Electronic health records (EHRs), mandated in the US by the Affordable Care Act, have become an integral component of our medical care system. Ton Ngo and Yi-Hong Wang explain how they are using TensorFlow.js to build a voice interface for a web-based electronic health record system. This project is a part of the Call for Code Initiative announced in May 2018, which calls for using technology to help disaster relief.
The goal of this project is to leverage the advantages of EHRs when a major natural disaster hits a large population in remote area. In these situations, survivors require medical care while dealing with chaotic, primitive conditions. To help nurses and doctors be more effective in providing care, Ton and Yi-Hong envision deploying a local EHR system in the field. However, one of the challenges in operating in this situation is entering patient data into the EHR. Laptops may not be convenient in the field and are likely not available, but smart phones will likely be ubiquitous. Since these devices have microphones and can run a browser, a voice interface to the EHR system should make it possible to enable easy data entry.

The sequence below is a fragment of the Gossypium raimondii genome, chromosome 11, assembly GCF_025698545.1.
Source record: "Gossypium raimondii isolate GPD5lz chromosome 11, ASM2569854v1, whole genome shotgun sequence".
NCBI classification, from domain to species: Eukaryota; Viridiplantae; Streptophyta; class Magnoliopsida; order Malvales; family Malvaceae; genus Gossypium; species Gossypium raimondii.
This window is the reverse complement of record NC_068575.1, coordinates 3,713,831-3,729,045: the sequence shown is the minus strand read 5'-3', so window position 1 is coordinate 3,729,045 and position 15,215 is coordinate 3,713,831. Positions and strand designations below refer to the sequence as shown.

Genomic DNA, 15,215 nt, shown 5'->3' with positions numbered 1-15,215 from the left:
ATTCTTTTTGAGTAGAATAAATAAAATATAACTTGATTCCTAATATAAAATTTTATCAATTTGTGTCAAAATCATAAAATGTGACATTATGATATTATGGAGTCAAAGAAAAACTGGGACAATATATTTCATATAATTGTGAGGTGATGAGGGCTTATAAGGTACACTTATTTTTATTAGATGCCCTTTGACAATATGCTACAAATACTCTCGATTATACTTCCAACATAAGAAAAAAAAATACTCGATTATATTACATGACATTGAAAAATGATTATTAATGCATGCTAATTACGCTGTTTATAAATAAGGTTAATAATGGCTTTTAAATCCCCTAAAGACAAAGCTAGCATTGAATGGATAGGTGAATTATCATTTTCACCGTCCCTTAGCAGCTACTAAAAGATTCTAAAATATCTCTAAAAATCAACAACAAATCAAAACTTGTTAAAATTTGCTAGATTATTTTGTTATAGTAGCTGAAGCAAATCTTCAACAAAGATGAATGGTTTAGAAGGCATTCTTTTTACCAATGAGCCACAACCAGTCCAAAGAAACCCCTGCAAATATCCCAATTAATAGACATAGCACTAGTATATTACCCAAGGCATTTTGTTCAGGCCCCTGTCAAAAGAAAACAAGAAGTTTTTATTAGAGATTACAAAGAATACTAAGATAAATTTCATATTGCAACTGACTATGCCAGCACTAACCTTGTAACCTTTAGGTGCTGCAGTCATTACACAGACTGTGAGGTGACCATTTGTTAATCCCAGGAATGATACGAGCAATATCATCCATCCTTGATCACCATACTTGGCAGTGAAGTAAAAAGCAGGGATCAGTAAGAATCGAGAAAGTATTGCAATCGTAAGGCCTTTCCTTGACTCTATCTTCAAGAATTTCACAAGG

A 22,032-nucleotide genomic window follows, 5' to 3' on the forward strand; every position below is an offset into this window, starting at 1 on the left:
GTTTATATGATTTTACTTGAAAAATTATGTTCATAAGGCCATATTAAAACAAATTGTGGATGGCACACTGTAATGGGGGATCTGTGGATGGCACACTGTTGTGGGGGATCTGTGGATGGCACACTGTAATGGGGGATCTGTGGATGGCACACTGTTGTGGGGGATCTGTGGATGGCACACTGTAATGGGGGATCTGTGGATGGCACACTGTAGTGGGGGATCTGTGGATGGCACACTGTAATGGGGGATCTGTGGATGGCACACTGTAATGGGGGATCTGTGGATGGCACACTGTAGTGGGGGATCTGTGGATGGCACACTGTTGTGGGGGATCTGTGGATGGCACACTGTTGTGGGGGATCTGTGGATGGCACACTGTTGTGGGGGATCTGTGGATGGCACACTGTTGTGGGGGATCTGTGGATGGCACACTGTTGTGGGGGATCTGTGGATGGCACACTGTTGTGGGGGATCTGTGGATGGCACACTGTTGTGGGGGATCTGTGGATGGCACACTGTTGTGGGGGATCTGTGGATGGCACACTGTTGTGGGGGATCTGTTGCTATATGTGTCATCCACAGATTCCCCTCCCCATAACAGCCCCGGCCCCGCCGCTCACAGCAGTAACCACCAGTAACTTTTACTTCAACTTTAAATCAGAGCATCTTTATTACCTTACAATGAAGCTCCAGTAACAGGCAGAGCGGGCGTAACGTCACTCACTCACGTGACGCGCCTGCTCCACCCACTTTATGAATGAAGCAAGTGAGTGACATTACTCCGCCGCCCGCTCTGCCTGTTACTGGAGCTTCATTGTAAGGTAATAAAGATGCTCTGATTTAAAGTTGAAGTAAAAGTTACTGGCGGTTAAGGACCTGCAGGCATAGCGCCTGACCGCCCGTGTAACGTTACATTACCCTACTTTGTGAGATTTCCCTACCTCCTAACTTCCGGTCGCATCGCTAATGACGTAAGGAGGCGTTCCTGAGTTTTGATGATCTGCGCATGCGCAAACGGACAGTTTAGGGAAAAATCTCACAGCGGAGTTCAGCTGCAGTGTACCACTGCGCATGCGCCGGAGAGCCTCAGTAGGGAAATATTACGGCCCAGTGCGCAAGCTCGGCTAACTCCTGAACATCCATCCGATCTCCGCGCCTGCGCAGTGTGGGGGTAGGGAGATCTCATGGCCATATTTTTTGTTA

To implement this voice interface, TensorFlow.js in a web-based EHR is used to load a speech-to-text model and manage the interaction between the user and the app. The JS interface is specifically designed to fit an appropriate workflow for the medical care providers in the field. The project leverages publicly available deep learning models and datasets, such as the Google tensor2tensor code, the Mozilla Deep Voices project, and the Figure-Eight medical transcription dataset. The model initially will support English, with the possibility for other languages later. Ton and Yi-Hong describe the design, progress, and the challenges they encountered.
Ton Ngo is a senior software developer in the IBM Cognitive OpenTech Group at the IBM Silicon Valley Lab. Previously, he was with the IBM Research Lab at Yorktown and Almaden. He has been active in the open source community for four years and is currently working on TensorFlow and deep learning. He was a core contributor in OpenStack for Magnum and Heat-Translator, focusing on the networking and storage support for container orchestrator such as Kubernetes. Ton frequently gives talks and programming tutorials on TensorFlow in San Francisco, Seattle, and New York and at OpenStack Summits worldwide. He has published papers on a wide range of subjects.
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